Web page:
A Vulnerable Heart 09/23/18 (Proper 20B)

TEXTS: JAMES 3:13-4:3; MARK 9:30-37

Last week we heard the first confession – Peter’s confession – that Jesus is the Messiah, and Jesus’ first teaching that the Messiah will suffer, be rejected, killed, and raised after three days. Peter and the others are horrified and can’t believe Jesus is saying these things.

Now we listen in as Jesus and the Twelve leave Caesarea Philippi and make their way through Galilee. Their travel is somewhat clandestine; Jesus has important things to teach his disciples and he doesn’t want to be interrupted. For the second time, Jesus tells them who he is and what it means to be the Messiah: “The Son of Man is to be betrayed into human hands, and they will kill him, and three days after being killed, he will rise again.” They still don’t understand. But this time, rather than rebuking Jesus for saying such awful things, they keep silent. The text says they are “afraid to ask him” to explain.

So they do what so many of us do when a truth is too hard to bear or too difficult to hear: they change the subject.

Instead of absorbing what Jesus has revealed about the very weakness and vulnerability of the Messiah, they argue about who is strongest and best and greatest among them. They reject vulnerability in favor of power.

But Jesus isn’t going to let them get away with that. He sits them down and tries to break through their stubborn refusal to understand. He says, “Whoever wants to be first must be last of all and servant of all.” Correctly guessing that they still won’t understand, he pulls a child into the circle to serve as an illustration.

If there were any doubt as to how little value or status children had in that society at that time, one needs only to read this passage carefully. Listen: “Then Jesus took a little child and put it among them; and taking it in his arms…” This child isn’t even really a “person”; this child is an “it.” This child, this “it,” makes the perfect object lesson.

Until it can contribute to the household in some way, it may be loved but it is nevertheless a burden. It has no intrinsic value; its value lies in what it might someday contribute by way of work or marital connections. Moreover, this not-quite-fully-person is also utterly vulnerable. it can survive only when others care for it. Worthless and vulnerable: a child is the least of the least. The least visible, the least valued, the least revered, the least important.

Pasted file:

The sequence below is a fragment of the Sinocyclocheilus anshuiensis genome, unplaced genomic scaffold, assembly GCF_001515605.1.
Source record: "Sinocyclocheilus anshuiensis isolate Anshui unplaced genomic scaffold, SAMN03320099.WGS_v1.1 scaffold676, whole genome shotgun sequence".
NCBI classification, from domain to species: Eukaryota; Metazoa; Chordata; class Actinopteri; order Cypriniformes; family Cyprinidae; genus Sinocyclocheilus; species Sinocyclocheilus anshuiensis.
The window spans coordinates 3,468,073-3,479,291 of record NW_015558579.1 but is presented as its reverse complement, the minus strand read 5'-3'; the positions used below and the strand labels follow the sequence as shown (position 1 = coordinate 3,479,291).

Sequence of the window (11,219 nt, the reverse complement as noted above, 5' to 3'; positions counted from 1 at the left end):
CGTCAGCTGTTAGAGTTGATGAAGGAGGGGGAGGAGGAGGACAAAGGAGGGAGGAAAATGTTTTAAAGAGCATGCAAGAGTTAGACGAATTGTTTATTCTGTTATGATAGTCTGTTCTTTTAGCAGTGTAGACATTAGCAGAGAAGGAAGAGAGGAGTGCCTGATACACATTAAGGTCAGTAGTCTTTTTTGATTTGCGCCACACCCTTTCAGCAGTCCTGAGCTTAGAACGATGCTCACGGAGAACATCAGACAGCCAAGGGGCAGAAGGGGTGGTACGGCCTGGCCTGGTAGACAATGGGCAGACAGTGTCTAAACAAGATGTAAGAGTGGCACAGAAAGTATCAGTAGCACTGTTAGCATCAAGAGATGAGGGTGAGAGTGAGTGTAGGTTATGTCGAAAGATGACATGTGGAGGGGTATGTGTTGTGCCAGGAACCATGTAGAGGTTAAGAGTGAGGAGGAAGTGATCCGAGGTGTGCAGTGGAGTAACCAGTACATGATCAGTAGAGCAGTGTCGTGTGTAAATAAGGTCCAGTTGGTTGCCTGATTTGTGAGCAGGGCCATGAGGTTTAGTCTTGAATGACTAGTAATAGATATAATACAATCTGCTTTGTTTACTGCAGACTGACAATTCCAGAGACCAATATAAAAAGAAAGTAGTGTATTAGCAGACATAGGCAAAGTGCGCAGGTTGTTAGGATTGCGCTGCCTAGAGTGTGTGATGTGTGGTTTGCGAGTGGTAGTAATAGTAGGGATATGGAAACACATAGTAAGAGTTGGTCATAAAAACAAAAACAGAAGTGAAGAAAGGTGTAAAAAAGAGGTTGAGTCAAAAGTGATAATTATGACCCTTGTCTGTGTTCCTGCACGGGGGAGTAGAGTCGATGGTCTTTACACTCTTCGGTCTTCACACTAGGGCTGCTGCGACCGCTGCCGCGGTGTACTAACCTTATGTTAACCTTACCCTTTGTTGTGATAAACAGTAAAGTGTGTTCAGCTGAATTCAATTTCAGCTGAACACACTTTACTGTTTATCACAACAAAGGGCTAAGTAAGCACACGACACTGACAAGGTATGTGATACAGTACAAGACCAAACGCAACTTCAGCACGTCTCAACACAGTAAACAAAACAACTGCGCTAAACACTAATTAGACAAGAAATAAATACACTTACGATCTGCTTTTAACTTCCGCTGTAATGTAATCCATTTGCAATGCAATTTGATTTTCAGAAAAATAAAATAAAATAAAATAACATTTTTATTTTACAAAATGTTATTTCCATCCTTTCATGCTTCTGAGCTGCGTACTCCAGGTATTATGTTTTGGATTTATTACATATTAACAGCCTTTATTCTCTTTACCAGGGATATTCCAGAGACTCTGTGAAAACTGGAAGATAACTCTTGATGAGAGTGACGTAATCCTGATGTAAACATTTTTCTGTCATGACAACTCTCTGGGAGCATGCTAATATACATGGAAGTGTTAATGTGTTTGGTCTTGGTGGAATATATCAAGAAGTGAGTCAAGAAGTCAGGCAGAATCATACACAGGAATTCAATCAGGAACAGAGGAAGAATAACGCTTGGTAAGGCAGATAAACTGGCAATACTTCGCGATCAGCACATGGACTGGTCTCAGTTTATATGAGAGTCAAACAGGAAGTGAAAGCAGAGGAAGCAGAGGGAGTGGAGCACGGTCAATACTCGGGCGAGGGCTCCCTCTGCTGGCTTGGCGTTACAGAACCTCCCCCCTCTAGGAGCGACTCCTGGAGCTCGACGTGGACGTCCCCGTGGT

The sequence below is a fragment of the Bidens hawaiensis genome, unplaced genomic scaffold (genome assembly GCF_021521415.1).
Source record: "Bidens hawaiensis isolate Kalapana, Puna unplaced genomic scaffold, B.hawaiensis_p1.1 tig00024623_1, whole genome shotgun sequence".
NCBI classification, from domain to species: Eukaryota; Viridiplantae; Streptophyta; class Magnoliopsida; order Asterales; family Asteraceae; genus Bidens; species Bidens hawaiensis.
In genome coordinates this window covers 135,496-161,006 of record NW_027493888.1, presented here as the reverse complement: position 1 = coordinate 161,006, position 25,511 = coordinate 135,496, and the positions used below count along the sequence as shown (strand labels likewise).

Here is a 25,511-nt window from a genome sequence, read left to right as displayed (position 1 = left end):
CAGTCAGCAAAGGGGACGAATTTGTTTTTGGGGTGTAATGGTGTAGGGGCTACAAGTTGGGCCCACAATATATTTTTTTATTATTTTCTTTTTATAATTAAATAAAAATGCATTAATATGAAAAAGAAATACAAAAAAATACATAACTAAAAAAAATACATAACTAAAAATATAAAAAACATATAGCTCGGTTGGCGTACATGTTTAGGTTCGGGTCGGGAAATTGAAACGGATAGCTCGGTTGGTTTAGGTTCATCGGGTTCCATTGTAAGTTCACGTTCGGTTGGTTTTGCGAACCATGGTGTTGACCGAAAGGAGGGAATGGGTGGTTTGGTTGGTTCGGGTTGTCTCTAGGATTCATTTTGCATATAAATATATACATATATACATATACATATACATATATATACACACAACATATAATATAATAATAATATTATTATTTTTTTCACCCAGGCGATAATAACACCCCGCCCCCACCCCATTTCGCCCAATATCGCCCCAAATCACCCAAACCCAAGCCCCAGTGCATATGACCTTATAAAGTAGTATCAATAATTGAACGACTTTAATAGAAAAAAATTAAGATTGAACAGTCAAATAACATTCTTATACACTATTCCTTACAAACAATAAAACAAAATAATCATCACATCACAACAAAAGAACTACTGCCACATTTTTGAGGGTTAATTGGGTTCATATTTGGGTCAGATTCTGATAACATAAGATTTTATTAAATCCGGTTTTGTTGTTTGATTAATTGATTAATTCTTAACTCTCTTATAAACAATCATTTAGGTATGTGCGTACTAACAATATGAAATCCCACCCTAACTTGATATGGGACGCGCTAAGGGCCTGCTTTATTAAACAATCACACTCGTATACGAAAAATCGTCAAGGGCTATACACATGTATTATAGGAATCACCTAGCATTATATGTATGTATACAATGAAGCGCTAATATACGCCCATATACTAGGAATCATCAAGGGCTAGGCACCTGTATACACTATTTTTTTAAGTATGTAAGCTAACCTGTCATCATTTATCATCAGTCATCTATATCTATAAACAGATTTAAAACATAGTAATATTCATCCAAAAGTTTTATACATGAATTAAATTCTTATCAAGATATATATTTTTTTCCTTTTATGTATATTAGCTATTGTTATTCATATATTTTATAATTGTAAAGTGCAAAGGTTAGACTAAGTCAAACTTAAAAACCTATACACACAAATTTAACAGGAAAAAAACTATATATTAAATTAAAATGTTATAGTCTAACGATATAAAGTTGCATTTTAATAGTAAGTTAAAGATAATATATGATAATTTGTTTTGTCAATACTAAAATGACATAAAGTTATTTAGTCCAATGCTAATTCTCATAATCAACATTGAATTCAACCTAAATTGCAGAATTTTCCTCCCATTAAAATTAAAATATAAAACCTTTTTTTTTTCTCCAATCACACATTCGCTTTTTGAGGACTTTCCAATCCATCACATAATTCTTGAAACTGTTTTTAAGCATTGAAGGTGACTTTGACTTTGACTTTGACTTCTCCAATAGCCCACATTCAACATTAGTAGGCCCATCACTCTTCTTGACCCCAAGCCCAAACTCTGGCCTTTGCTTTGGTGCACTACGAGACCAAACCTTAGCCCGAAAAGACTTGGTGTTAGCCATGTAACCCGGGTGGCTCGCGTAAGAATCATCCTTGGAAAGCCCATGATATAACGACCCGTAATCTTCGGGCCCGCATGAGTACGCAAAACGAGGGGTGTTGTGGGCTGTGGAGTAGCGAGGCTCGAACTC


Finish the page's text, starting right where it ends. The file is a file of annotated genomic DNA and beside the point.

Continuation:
“Whoever welcomes one such child in my name welcomes me, and whoever welcomes me welcomes not me but the one who sent me.”

Let’s recap Jesus’ lesson in this passage. First: the Messiah is utterly vulnerable – even subject to rejection, suffering, and death.

Second: the way to welcome God is to welcome the most vulnerable in society – specifically, in this illustration, children. Throughout the Gospel, both before and after this episode, we will hear of the other vulnerable ones we are meant to embrace: the sick, the dying, the poor, the socially unacceptable and ritually impure, the outsider, the foreigner, the refugee.

It is only in doing so that we can truly know, and be in relationship with, God.

There are many people throughout history who have lived this way, with the most vulnerable people at the center of their lives. Today I want to tell you about one of them, a man who personifies all of the traits of generous, tender wisdom described in today’s reading from the Letter of James. He is peaceable, gentle, willing to yield, full of mercy and good fruits, without a trace of partiality or hypocrisy. He shows none of the concupiscence, the disordered desires and cravings, that lead to conflict, harmful behavior, and broken relationships. And undoubtedly, he would not want me to lift him up as a wise and Godly example. But too bad Jean Vanier, I’m doing it anyway!

Jean Vanier is the man who founded L’Arche – or The Ark – in 1964. He had been a British naval officer and then a professor of philosophy in Canada. At Christmastime in 1963, he visited a friend, a Dominican monk working as a chaplain in a small French institution for men with mental handicaps. The world of the handicapped, he says, was new to him, and yet he found himself deeply moved by the friendship and the quality of spiritual openness in these men who were shut away from society.